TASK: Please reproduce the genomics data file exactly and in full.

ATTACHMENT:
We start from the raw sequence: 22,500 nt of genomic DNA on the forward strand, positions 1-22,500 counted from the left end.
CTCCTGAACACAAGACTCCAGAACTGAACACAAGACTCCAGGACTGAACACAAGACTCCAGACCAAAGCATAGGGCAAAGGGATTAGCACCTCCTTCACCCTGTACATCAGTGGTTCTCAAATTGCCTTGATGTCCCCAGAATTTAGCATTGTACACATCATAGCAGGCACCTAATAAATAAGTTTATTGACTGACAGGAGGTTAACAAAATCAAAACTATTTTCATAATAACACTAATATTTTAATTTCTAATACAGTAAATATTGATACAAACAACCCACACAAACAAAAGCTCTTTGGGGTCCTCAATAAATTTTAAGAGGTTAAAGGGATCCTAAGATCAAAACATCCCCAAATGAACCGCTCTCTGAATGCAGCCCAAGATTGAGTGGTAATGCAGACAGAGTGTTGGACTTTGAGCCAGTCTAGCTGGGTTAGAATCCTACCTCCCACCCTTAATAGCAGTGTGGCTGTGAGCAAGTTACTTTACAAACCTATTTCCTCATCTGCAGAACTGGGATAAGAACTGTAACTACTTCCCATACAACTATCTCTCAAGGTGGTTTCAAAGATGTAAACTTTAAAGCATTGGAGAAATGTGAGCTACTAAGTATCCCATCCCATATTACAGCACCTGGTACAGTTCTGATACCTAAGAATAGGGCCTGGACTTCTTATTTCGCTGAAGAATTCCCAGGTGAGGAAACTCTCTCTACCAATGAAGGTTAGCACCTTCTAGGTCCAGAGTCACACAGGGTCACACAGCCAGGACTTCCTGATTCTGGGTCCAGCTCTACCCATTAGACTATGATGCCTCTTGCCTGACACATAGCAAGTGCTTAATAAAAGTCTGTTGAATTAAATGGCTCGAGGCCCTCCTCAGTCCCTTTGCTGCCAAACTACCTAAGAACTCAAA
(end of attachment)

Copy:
We start from the raw sequence: 22,500 nt of genomic DNA on the forward strand, positions 1-22,500 counted from the left end.
CTCCTGAACACAAGACTCCAGAACTGAACACAAGACTCCAGGACTGAACACAAGACTCCAGACCAAAGCATAGGGCAAAGGGATTAGCACCTCCTTCACCCTGTACATCAGTGGTTCTCAAATTGCCTTGATGTCCCCAGAATTTAGCATTGTACACATCATAGCAGGCACCTAATAAATAAGTTTATTGACTGACAGGAGGTTAACAAAATCAAAACTATTTTCATAATAACACTAATATTTTAATTTCTAATACAGTAAATATTGATACAAACAACCCACACAAACAAAAGCTCTTTGGGGTCCTCAATAAATTTTAAGAGGTTAAAGGGATCCTAAGATCAAAACATCCCCAAATGAACCGCTCTCTGAATGCAGCCCAAGATTGAGTGGTAATGCAGACAGAGTGTTGGACTTTGAGCCAGTCTAGCTGGGTTAGAATCCTACCTCCCACCCTTAATAGCAGTGTGGCTGTGAGCAAGTTACTTTACAAACCTATTTCCTCATCTGCAGAACTGGGATAAGAACTGTAACTACTTCCCATACAACTATCTCTCAAGGTGGTTTCAAAGATGTAAACTTTAAAGCATTGGAGAAATGTGAGCTACTAAGTATCCCATCCCATATTACAGCACCTGGTACAGTTCTGATACCTAAGAATAGGGCCTGGACTTCTTATTTCGCTGAAGAATTCCCAGGTGAGGAAACTCTCTCTACCAATGAAGGTTAGCACCTTCTAGGTCCAGAGTCACACAGGGTCACACAGCCAGGACTTCCTGATTCTGGGTCCAGCTCTACCCATTAGACTATGATGCCTCTTGCCTGACACATAGCAAGTGCTTAATAAAAGTCTGTTGAATTAAATGGCTCGAGGCCCTCCTCAGTCCCTTTGCTGCCAAACTACCTAAGAACTCAAA